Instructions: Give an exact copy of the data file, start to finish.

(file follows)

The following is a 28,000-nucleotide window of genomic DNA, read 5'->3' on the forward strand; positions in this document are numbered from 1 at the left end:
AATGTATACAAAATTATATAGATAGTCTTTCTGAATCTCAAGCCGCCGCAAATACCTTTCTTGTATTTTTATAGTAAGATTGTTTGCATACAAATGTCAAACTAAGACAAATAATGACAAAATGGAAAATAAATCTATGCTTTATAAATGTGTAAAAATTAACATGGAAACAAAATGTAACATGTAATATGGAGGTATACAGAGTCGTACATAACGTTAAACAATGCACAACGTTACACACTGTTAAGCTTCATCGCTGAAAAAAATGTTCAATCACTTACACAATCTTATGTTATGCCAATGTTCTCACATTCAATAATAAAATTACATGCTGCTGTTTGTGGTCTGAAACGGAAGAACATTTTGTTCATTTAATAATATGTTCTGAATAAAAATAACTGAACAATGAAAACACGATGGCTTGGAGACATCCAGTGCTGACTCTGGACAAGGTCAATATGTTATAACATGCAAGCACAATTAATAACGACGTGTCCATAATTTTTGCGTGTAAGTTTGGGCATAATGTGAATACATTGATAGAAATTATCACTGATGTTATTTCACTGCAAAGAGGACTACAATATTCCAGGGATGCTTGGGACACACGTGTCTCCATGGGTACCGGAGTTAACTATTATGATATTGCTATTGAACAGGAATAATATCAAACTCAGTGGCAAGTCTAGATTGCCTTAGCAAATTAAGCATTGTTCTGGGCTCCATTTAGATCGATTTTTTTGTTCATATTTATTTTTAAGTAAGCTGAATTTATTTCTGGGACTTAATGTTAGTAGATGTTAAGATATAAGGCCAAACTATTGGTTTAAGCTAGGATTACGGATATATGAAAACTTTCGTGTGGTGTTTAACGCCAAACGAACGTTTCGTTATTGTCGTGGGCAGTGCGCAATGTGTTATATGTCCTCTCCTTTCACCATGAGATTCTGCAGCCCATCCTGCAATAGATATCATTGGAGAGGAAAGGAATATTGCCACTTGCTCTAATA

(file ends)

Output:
The following is a 28,000-nucleotide window of genomic DNA, read 5'->3' on the forward strand; positions in this document are numbered from 1 at the left end:
AATGTATACAAAATTATATAGATAGTCTTTCTGAATCTCAAGCCGCCGCAAATACCTTTCTTGTATTTTTATAGTAAGATTGTTTGCATACAAATGTCAAACTAAGACAAATAATGACAAAATGGAAAATAAATCTATGCTTTATAAATGTGTAAAAATTAACATGGAAACAAAATGTAACATGTAATATGGAGGTATACAGAGTCGTACATAACGTTAAACAATGCACAACGTTACACACTGTTAAGCTTCATCGCTGAAAAAAATGTTCAATCACTTACACAATCTTATGTTATGCCAATGTTCTCACATTCAATAATAAAATTACATGCTGCTGTTTGTGGTCTGAAACGGAAGAACATTTTGTTCATTTAATAATATGTTCTGAATAAAAATAACTGAACAATGAAAACACGATGGCTTGGAGACATCCAGTGCTGACTCTGGACAAGGTCAATATGTTATAACATGCAAGCACAATTAATAACGACGTGTCCATAATTTTTGCGTGTAAGTTTGGGCATAATGTGAATACATTGATAGAAATTATCACTGATGTTATTTCACTGCAAAGAGGACTACAATATTCCAGGGATGCTTGGGACACACGTGTCTCCATGGGTACCGGAGTTAACTATTATGATATTGCTATTGAACAGGAATAATATCAAACTCAGTGGCAAGTCTAGATTGCCTTAGCAAATTAAGCATTGTTCTGGGCTCCATTTAGATCGATTTTTTTGTTCATATTTATTTTTAAGTAAGCTGAATTTATTTCTGGGACTTAATGTTAGTAGATGTTAAGATATAAGGCCAAACTATTGGTTTAAGCTAGGATTACGGATATATGAAAACTTTCGTGTGGTGTTTAACGCCAAACGAACGTTTCGTTATTGTCGTGGGCAGTGCGCAATGTGTTATATGTCCTCTCCTTTCACCATGAGATTCTGCAGCCCATCCTGCAATAGATATCATTGGAGAGGAAAGGAATATTGCCACTTGCTCTAATA